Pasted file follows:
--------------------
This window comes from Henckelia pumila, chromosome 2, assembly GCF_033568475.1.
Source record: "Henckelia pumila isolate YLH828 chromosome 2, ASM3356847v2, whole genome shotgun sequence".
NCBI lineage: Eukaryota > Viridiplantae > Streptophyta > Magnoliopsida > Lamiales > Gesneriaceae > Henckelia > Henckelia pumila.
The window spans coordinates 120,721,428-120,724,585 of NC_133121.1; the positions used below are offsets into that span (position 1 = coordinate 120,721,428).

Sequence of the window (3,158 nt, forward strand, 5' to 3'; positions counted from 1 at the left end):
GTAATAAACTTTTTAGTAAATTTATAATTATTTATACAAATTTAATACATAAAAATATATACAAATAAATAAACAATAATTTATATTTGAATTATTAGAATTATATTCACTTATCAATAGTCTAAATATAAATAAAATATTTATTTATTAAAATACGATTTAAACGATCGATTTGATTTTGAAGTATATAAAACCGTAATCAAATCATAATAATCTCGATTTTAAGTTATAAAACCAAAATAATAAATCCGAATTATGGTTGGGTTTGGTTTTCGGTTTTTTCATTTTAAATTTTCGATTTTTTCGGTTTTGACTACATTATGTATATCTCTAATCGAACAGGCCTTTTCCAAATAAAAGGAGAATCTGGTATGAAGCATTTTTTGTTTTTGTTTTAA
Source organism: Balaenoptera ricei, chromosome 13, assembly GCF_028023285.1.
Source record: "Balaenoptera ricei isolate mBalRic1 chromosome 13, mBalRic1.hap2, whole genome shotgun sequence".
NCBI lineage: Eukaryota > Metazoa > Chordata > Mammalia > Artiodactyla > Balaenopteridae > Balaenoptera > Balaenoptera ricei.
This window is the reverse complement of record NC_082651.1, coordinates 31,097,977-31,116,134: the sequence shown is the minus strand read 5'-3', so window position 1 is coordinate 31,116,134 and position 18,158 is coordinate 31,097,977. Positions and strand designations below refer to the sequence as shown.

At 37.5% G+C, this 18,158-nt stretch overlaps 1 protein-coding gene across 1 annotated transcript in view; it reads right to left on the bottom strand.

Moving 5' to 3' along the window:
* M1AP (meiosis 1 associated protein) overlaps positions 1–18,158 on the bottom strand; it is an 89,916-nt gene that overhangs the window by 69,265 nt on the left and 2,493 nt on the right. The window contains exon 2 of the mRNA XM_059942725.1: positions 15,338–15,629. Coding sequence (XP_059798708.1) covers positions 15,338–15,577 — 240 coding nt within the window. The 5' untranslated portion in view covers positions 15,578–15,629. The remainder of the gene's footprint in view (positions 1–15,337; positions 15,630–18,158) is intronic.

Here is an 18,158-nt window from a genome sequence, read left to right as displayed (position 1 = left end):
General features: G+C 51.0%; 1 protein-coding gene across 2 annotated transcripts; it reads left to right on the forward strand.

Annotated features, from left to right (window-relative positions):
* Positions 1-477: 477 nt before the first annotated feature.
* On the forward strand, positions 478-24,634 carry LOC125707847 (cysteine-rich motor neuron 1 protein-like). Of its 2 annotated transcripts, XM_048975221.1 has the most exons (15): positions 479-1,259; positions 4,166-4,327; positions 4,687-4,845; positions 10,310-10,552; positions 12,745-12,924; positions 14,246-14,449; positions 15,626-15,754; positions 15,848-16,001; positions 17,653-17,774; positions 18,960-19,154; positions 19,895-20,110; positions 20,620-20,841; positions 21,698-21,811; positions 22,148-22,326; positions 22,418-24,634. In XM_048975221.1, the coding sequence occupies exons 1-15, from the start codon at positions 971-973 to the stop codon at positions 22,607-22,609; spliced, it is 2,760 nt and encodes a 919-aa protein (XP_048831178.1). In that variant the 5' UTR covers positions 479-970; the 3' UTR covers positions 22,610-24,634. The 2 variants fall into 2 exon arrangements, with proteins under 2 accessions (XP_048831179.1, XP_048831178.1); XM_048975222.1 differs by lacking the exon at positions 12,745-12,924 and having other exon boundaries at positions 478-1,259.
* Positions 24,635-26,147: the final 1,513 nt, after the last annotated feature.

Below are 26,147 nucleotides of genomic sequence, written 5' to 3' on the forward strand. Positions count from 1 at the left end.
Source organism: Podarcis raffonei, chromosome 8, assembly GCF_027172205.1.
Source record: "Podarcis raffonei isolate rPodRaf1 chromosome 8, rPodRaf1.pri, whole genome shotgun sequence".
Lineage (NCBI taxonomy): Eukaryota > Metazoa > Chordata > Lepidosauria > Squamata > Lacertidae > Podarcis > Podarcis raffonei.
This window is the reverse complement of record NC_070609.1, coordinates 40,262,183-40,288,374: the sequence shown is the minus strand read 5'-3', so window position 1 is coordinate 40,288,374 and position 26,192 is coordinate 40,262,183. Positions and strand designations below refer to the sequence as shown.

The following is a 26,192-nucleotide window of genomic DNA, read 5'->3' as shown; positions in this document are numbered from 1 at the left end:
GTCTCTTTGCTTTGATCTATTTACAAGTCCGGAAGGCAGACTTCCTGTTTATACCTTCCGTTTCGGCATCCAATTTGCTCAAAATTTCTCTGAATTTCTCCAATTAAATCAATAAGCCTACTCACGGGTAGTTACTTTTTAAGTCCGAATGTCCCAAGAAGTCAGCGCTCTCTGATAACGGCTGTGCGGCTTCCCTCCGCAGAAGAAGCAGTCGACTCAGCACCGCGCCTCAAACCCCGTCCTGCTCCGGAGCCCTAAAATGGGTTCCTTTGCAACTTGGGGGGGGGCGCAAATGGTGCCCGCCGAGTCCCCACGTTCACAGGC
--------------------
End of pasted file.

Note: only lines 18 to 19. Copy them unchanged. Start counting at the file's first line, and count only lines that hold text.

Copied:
* On the forward strand, positions 478-24,634 carry LOC125707847 (cysteine-rich motor neuron 1 protein-like). Of its 2 annotated transcripts, XM_048975221.1 has the most exons (15): positions 479-1,259; positions 4,166-4,327; positions 4,687-4,845; positions 10,310-10,552; positions 12,745-12,924; positions 14,246-14,449; positions 15,626-15,754; positions 15,848-16,001; positions 17,653-17,774; positions 18,960-19,154; positions 19,895-20,110; positions 20,620-20,841; positions 21,698-21,811; positions 22,148-22,326; positions 22,418-24,634. In XM_048975221.1, the coding sequence occupies exons 1-15, from the start codon at positions 971-973 to the stop codon at positions 22,607-22,609; spliced, it is 2,760 nt and encodes a 919-aa protein (XP_048831178.1). In that variant the 5' UTR covers positions 479-970; the 3' UTR covers positions 22,610-24,634. The 2 variants fall into 2 exon arrangements, with proteins under 2 accessions (XP_048831179.1, XP_048831178.1); XM_048975222.1 differs by lacking the exon at positions 12,745-12,924 and having other exon boundaries at positions 478-1,259.
* Positions 24,635-26,147: the final 1,513 nt, after the last annotated feature.